Why did the chicken car cross the road?
Why did the chicken car cross the road? Credit: Asher Klein

It seems this column has become enamored with chickens of late. Previously we wrote about chickens raised in Chicago’s backyards; this week it’s a ’73 Volkswagen Beetle with an identity crisis.

“Chicky” is owned by comedian, painter, and Hideout barback Amy Gard. She got the spray-painted Bug in LA, where she was living in an arty neighborhood up till about a year ago. There she knew a semifamous graffiti artist called Cache, whose oeuvre, if you can call it that, was painting stoic, Angry Birds-esque chickens on mudslide-preventing sidewalls around town. “We’d both spray-paint with our bandit masks on in the middle of the night,” said Gard, explaining that’s sort of how they knew each other.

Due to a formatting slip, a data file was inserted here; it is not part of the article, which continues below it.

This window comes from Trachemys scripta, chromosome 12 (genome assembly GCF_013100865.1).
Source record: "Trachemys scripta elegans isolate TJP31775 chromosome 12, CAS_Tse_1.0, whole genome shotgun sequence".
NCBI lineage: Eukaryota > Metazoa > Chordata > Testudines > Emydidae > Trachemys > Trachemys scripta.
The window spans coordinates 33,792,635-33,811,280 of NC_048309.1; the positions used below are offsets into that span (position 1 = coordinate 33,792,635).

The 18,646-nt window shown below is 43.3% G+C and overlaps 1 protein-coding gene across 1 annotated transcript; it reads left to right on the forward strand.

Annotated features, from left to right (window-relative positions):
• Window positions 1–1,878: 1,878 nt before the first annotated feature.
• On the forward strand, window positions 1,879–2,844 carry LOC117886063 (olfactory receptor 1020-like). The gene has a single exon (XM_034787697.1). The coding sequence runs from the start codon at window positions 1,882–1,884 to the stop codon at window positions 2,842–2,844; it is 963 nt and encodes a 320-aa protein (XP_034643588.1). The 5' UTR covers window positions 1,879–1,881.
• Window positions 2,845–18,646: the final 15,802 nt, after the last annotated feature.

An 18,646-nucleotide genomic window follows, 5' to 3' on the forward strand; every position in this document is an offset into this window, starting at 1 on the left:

Cache was packing up to move to Central America when Gard called him. She’s an amateur mechanic, and Cache was looking to give the car a good home. He gave it to her. Gard eventually moved back to Chicago, and a few days after she arrived, she heard from Cache again. His daughter had just gotten a text from a friend in the city that read, “You gotta look at this car, it’s fucking crazy!” It was Chicky, of course.

Cache and his daughter are attached to the car, so Gard plans to give it back whenever she’s done with it—bad news for the dozens of people leaving notes asking if they can buy the unique car.

Well, almost unique. Gard had spray-painted her first car, back in Missouri, too. The design? A fried egg.